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Shakespeare's Sonnets (Yale Nota Bene) Paperback – July 11, 2000
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About the Author
Like many of his contemporaries, including Christopher Marlowe, Shakespeare began his career on the stage, eventually rising to become part-owner of Lord Chamberlain s Men, a popular dramatic company of his day, and of the storied Globe Theatre in London.
Extremely popular in his lifetime, Shakespeare s works continue to resonate more than three hundred years after his death. His plays are performed more often than any other playwright s, have been translated into every major language in the world, and are studied widely by scholars and students.
Stephen Booth is Professor of English at the University of California, Berkeley. Among his many publications on Shakespeare is "Shakespeare's Sonnets, Edited with Analytic Commentary" (1979).
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Top Customer Reviews
Shakespeare's 'Sonnets' is a deservedly well-loved body of poetry, and there have been innumerable editions. For the enthusiast and student, however, it's doubtful that there could be a better edition than that of Stephen Booth. Originally published in a bulky (and expensive) clothbound edition in 1977, it has now been reissued as a fat though fairly compact paperback that will put it within reach of a much wider audience.
One reason that Elizabethan lyrics are so powerful and memorable, is that they were composed in an age when poetry was still linked closely with music. Elizabethans were often competent musicians, and many of their poems were true lyrics or songs. Often their poems were set to music, and all were probably composed while the gentle plucking of a lute or some such instrument was running somewhere through the back of the poet's mind.
Today we live in an age when composers are no longer giving us real songs, songs that stay in the mind and that can be hummed or sung when for some reason or other they rise into consciousness; songs that are always there when we feel like singing, and that can help cheer us up, make us happy, and refresh our spirit; songs, too, for both light and more thoughtful moods.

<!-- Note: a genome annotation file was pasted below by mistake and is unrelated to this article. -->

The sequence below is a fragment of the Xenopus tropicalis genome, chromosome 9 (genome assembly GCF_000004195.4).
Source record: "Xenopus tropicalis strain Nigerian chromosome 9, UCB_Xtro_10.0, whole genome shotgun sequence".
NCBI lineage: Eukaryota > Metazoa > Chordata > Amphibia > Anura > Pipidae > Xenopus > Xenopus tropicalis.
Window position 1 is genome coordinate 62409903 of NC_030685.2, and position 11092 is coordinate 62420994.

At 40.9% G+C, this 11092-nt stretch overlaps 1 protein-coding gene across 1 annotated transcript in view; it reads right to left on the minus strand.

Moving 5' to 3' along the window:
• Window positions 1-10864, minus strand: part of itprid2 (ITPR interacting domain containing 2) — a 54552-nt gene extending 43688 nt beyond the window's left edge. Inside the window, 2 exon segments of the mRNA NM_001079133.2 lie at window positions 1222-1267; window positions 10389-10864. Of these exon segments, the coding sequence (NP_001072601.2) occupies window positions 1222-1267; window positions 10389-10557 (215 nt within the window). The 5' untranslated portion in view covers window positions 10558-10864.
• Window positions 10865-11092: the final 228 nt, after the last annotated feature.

In contrast to this true type of song, what we seem to be getting today is little more than words with little or no meaning accompanied by noise, the sort of stuff that a machine could write and probably is writing, and profoundly unmemorable.
Shakespeare's 'Sonnets,' however, bring us a world of meaning.Read more ›
Rather than repeat the fine points in other reviews, allow me just to caution the reader about the change in the publisher's standards of printing (beginning around 2000): the paper gets cheap, and the binding too. I would love to support Yale University Press in its commitment to keep this edition in print. Unfortunately, if you are a serious enough student to value Professor Booth's work, you will be using this volume enough to need a better printing, and I need to encourage you to seek out a used copy of an earlier printing.
This is surely the definitive edition of Shakespeare's Sonnets.
I thought I knew the sonnets until I read this - and re-read and read again.
The poems are presented in facsimile with a modern version facing allowing the readers to attempt their own direct reading if they wish. The modern version has a British spelling slant - which I find gratifying!
Mr Booth is painstaking in his scholarship - attempting to give a feeling for the Renaissance reader's understanding of the poems as well as explaining the `meaning' of the lines. And his attempts are successful.
I cannot imagine a better edition in my lifetime!
If want want a scholarly text this is a good one. However, if you wear reading glasses and simply want to read Shakespeare's Sonnets in a relaxed way without squinting, you may want to look elsewhere.
Most Recent Customer Reviews
Accurate to the description. Has both original text and modern translations. Makes comprehension tangible to those struggling with Shakespearian text.Published on December 3, 2013 by Brad Nussbaum
Shakespear is something that we need to ruminate on in small frequent doses to really get the depth of is genius. Read morePublished on September 3, 2013 by Barbara R. Rankin